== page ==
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WIN32 MessageBox Overflow?

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Hello, I recently learned of the GetTickCount function in WIN32 that returns the number of miliseconds windows has been running at. I thought it'd be neat to write a little program that pops up a message box saying how long my computer's been on. With that, I tried to run something like this:
DWORD time = GetTickCount();
std::string theMessage = "" + time;
MessageBox(NULL, theMessage.c_str(), "Time Windows has been on", MB_OK);

When I tried to run it, the program crashed; maybe the number is too big or something. So, I tried again, this time dividing time by a rather large number
DWORD time = GetTickCount();
std::string theMessage = "" + time/10000000;
MessageBox(NULL, theMessage.c_str(), "Time Windows has been on", MB_OK);

Now, it simply displays a blank MessageBox. I would have thought dividing by 10000000 would have solved my problem but it's blank now! Does anyone know why?

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Adding a DWORD to a std::string or a literal doesn't do what you expect it to. I don't even know what it does myself, probably something evil involving pointers.
You need to format the DWORD (=unsigned integer) as a string using a stringstream or something.

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Uh oh.

When I hover my mouse cursor over DWORD in VS .NET 2003, it tells me that DWORD is simply a typedef for an unsigned long. EDIT: Do you know why you can't add DWORDs to strings? I never knew until now :[

EDIT2: The messagebox is screwing up whenever I try to append any number using the + operator, this is weird. EDIT3: I think I'm getting confused with Java, time to re-read about std::string

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char buf[100];
sprintf( buf, "The computer has been on %ld milliseconds.",
GetTickCount() );
MessageBox( 0, buf, "IMPORTANT INFAMATON", MB_OK );

Note that GetTickCount() is only accurate to about 15 milliseconds or so; it's not a very good timer. Check here for more information about PC timers.

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Okay, sorry for my stupidness. I forgot that

1: In C++ you can't append numbers onto strings with the + operator. *shakes fist at Java* I stole the code from the C++ FAQ Lite to convert the DWORD into a string (which uses string streams as Paradigm Shifter suggested).

2: How to split up the miliseconds into hours, minutes and seconds! I still can't remember how to do it with %, so I used another less efficient method.

Anyway, so I finally got it done (which took far more time than it should have) and the following code spits out how long you've been running windows.

#include <windows.h>
#include <string>
#include <sstream>

//eww global variables
HWND wndHandle;

//window size and stuff
const int windowWidth = 1024;
const int windowHeight = 768;

//function forward declarations
bool initWindow(HINSTANCE hInstance);

int WINAPI WinMain(HINSTANCE hInstance, HINSTANCE hPrevInstance, LPTSTR lpCmdLine,
int nCmdShow)
//initialize window
return false;

//main message loop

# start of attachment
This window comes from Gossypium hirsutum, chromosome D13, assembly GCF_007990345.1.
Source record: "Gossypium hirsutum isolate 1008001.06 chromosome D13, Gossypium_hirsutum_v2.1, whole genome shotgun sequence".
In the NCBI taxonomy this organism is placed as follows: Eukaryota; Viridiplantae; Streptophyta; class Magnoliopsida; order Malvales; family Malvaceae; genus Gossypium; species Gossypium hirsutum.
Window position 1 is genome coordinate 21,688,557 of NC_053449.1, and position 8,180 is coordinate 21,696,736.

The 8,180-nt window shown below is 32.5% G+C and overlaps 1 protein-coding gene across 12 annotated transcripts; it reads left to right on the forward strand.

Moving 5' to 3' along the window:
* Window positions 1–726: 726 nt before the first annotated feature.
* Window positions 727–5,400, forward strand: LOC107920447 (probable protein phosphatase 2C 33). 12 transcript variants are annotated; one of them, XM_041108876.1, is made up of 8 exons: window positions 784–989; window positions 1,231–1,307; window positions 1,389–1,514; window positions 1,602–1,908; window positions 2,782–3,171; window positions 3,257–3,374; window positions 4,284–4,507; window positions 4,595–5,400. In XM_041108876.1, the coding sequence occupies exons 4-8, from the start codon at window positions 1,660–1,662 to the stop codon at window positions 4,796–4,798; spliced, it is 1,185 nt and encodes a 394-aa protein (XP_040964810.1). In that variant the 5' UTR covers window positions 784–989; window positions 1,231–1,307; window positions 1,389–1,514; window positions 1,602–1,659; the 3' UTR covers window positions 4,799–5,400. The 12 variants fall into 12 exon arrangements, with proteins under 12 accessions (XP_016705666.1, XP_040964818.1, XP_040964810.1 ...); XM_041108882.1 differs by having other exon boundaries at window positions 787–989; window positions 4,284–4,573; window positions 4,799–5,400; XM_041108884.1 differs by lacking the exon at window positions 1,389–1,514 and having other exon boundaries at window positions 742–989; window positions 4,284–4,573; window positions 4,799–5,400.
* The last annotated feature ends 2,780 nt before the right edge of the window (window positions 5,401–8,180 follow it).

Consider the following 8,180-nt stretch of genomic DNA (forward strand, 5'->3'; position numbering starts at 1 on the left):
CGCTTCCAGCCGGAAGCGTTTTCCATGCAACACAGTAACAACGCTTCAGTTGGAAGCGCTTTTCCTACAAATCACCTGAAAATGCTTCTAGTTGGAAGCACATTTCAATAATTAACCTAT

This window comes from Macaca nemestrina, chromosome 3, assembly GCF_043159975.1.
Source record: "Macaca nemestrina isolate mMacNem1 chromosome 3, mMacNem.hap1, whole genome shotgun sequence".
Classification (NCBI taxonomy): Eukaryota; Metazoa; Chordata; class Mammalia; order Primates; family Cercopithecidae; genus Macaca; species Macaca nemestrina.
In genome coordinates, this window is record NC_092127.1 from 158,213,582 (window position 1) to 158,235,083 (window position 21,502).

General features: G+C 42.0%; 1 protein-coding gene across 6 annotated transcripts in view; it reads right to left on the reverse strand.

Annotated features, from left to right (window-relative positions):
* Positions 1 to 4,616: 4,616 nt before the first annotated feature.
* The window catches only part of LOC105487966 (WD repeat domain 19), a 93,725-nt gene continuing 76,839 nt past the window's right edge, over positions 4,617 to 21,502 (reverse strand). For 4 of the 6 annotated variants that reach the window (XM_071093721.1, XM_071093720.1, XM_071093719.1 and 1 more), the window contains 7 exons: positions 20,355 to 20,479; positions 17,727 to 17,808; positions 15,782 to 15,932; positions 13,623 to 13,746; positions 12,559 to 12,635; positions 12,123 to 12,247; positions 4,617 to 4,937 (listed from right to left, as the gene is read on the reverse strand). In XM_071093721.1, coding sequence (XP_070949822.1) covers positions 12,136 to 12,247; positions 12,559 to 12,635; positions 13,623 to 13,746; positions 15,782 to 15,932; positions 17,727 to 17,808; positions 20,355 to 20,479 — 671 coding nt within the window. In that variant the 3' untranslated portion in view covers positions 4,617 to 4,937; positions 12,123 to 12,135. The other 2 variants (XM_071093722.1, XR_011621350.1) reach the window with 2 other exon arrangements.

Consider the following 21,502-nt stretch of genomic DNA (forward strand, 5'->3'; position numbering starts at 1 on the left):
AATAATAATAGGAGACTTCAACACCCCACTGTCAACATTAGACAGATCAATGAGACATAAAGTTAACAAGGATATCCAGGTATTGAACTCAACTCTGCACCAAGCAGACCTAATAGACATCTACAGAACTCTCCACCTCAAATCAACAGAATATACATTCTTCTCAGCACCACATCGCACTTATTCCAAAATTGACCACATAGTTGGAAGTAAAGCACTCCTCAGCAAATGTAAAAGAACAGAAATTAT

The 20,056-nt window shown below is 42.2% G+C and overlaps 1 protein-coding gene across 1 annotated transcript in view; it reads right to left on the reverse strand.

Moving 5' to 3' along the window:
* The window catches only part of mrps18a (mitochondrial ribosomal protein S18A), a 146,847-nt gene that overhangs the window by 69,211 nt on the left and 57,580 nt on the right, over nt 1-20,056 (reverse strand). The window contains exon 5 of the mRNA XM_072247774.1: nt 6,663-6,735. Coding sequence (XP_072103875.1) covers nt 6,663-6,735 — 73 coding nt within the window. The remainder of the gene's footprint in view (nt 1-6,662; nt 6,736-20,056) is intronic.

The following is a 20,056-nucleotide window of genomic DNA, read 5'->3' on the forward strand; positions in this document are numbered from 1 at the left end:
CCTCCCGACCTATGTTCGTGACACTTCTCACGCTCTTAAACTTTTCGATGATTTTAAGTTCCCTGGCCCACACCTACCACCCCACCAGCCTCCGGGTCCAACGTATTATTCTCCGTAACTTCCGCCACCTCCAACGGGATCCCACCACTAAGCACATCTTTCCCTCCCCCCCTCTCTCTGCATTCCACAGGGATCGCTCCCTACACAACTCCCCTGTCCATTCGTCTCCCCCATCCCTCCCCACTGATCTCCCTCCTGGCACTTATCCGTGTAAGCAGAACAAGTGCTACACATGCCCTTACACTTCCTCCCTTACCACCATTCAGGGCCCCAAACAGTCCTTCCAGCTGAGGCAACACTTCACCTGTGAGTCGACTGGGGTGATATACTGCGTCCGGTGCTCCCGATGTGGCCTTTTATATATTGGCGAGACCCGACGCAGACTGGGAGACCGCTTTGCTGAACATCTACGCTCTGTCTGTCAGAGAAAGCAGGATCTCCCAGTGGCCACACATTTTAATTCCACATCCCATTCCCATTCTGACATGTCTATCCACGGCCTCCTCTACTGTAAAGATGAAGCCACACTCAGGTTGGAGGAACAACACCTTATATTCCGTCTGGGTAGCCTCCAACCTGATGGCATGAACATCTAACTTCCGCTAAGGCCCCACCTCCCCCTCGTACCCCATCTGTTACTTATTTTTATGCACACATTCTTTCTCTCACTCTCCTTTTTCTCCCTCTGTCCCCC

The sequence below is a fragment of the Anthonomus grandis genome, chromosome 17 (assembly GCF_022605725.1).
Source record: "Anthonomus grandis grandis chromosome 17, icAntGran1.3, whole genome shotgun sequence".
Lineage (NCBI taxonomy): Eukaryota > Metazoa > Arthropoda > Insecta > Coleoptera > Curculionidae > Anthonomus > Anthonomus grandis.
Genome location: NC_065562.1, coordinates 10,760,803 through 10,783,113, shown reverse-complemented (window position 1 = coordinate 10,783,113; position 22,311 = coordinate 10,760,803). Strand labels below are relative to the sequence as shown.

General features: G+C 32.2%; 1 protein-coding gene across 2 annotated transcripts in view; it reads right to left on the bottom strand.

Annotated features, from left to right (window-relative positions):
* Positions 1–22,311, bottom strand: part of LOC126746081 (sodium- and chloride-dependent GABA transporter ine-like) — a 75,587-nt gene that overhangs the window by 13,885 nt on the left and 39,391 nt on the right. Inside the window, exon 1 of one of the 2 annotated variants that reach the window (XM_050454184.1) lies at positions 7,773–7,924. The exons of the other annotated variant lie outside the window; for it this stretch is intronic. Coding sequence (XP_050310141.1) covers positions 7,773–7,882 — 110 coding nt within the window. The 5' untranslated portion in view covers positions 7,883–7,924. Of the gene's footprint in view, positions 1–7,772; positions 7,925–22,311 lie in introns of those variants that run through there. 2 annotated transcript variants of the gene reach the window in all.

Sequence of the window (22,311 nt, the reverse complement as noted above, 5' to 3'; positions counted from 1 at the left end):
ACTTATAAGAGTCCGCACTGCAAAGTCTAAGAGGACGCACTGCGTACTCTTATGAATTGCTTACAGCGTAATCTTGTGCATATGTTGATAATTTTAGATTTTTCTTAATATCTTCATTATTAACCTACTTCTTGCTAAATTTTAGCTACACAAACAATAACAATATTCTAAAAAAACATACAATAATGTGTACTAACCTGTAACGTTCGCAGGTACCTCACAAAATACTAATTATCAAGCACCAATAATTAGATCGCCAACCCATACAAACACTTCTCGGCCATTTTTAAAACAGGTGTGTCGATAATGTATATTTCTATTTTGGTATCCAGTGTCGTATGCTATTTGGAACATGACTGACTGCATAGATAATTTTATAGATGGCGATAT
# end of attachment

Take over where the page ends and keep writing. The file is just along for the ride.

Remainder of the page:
MSG msg;
ZeroMemory(&msg, sizeof(msg));
while(msg.message != WM_QUIT)
//check message queue
if(PeekMessage(&msg, NULL, 0U, 0U, PM_REMOVE ))

//get number of miliseconds windows has been running for
DWORD time = GetTickCount();
int hours = time / 3600000;
time -= hours * 3600000;
int minutes = time / 60000;
time -= minutes * 60000;
int seconds = time / 1000;
std::ostringstream o1, o2, o3;
o1 << hours;
o2 << minutes;
o3 << seconds;
std::string theMessage = "Windows has been running for: " + o1.str() + " hours, " + o2.str() + " minutes, " + o3.str() + " seconds.";
MessageBox(NULL, theMessage.c_str(), "Time Windows has been on", MB_OK);
msg.message = WM_QUIT;

return (int)msg.wParam;

// InitWindow()
bool initWindow(HINSTANCE hInstance)

//create window properties structure
wcex.cbSize = sizeof(WNDCLASSEX); //size of window
wcex.style = CS_HREDRAW | CS_VREDRAW; //window graphic style
wcex.lpfnWndProc = (WNDPROC)WndProc; //"window procedure callback"
wcex.cbClsExtra = 0; //extra unused bytes
wcex.cbWndExtra = 0; //extra unused bytes
wcex.hInstance = hInstance; //handle to application instance
wcex.hIcon = 0; //application icon
wcex.hCursor = LoadCursor(NULL, IDC_ARROW); //application cursor
wcex.hbrBackground = (HBRUSH)(COLOR_WINDOW + 1); //background color
wcex.lpszMenuName = NULL; //window menu name
wcex.lpszClassName = "Windows Time Running"; //window class name
wcex.hIconSm = 0; //"small handle" icon
//registers window property class with Windows

//create window
wndHandle = CreateWindow(
"Windows Time Running", //name of window class using
"Windows Time Running Title", //name of title bar
WS_OVERLAPPEDWINDOW, //window graphic style
/* WS_OVERLAPPEDWINDOW is a standard window */
CW_USEDEFAULT, //window x coordinate
CW_USEDEFAULT, //window y coordinate
windowWidth, //window width
windowHeight, //window height
NULL, //"parent window" (NULL means desktop)
NULL, //menu name
hInstance, //application instance
NULL); //value passed to window (unused)

//verify window has been created
return false;

//display window on screen
//ShowWindow(wndHandle, SW_SHOW);

return true;

//check queue for messages
//destroy window

//return message to default window for further processing
return DefWindowProc(hWnd, message, wParam, lParam);

hplus0603: I'm not using the timer for a game or anything so the 10 milisecond inaccuracy doesn't really matter :]

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